The first thing I will tell you about the marvelous new Disney film, “Cruella,” is that it is more for adults than kids. This a punk rock concert with a fierce kick, dominated by show-stopping performances and tunes. The old school soundtrack, stuffed with classics and delicious covers of classics, will keep your feet tapping the floor as the film sweeps you off your feet.
The second thing I can inform you of is that two Emmas are much better than one, because this tantalizing cinematic experience gives Emma Stone her best role in years (SO MUCH better than the overrated “La La Land”) and Emma Thompson the kind of role that seasoned performers dream about. Playing fashion goddess nemesis in a superbly-crafted world of dreamers and runaways, these two actresses are in the penthouse of their game here.
Believe me, this isn’t your grandpa’s Disney flick. It’s full-bodied, well-written, and prides itself on being the black sheep of a wildly popular studio. If “Devil Wears Prada” and “Joker” had a baby in Disney’s bed, this would be the result. I laughed, cried, and laughed some more as Cruella (Stone) and her besties (the excellent Paul Walter Hauser and the endearing Joel Fry) pull off one heist/job after another, all the while sliding under the nose of The Baroness (Thompson) and her chief assistant (Mark Strong).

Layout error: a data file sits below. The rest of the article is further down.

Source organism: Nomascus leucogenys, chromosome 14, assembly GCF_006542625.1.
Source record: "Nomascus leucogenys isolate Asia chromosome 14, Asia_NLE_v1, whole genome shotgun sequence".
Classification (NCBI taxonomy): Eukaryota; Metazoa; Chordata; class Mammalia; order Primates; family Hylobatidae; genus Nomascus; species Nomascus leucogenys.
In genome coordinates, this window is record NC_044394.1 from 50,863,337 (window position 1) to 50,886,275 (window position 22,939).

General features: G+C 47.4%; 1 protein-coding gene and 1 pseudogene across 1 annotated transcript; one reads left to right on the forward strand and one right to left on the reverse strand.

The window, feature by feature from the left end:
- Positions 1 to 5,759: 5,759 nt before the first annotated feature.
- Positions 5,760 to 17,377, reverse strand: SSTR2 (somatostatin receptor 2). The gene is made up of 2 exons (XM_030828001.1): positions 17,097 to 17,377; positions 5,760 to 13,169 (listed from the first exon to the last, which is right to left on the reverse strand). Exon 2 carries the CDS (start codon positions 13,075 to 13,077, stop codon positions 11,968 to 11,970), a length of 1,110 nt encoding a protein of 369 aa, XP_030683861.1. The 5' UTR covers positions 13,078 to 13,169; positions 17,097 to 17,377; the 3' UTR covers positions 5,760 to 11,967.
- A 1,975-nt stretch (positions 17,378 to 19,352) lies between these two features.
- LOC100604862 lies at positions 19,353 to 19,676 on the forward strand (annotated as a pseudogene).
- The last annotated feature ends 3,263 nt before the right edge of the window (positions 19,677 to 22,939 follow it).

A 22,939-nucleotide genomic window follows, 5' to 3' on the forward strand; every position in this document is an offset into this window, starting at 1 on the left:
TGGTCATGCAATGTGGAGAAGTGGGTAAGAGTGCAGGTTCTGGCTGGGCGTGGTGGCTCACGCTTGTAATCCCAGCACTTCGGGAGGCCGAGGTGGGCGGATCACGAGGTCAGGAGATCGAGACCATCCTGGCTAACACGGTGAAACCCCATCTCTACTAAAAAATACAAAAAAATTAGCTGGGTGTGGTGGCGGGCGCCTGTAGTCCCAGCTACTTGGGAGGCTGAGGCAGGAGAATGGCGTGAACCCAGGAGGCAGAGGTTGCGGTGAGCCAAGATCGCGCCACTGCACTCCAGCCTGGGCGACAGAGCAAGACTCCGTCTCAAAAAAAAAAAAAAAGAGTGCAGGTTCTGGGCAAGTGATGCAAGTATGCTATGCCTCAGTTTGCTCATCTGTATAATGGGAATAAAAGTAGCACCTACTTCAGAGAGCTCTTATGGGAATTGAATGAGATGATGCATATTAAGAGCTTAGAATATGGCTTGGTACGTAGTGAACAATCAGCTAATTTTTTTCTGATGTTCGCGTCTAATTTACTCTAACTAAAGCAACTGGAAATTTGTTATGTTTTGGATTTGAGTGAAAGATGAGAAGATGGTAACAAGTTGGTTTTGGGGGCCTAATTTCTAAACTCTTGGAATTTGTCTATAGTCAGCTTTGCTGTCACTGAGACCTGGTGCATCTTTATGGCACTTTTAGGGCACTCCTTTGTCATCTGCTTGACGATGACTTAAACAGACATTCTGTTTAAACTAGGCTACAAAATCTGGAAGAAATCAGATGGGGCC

“What’s the angle?” Hauser’s Horace repeatedly asks this throughout the film, and you could say that Disney’s angle was to broaden their horizons a bit without abandoning their trademark magic. Everything here runs smooth and fast, including the wit exchanged between our heroine and co-stars, including the indelible John McCrea. Don’t worry too much about the two hour-plus running time, because you’ll be too busy humming the tunes to notice the extra-long theater stay. When it comes to running times and viability, all I ask as a film addict is to use the time wisely.
“Cruella” doesn’t waste a second of our time. Would you rather the plot move unbearably fast and the actors have their words and actions rushed? I think not. This is a lively bottle of wine that needs to be opened and allowed to breathe a little. The costume and production design are enchanting, sure to land on Oscar’s short list later this year. In creating a vicious yet intoxicating aesthetic for our palettes to wrestle with, director Craig Gillespie and screenwriters Dana Fox and Tom McNamara keep the visuals dazzling and the plot twists comfortably numb to our senses.
“Cruella” didn’t feel like a typical Disney experience, and that’s a very good thing. I’ve long wondered if the billion dollar behemoth of a studio could break bad even a little, and it finally happened! Stone’s work can’t be talked about enough. She dominates a film with an impeccable cast and look, reminding us that she is just getting warmed up in the Hollywood arena of performance. Seeing her volley with Thompson, each actress tossing juicy daggers at the other, is a sight to behold and remember. Tell a friend to see this movie. No Dalmatians were harmed… I think.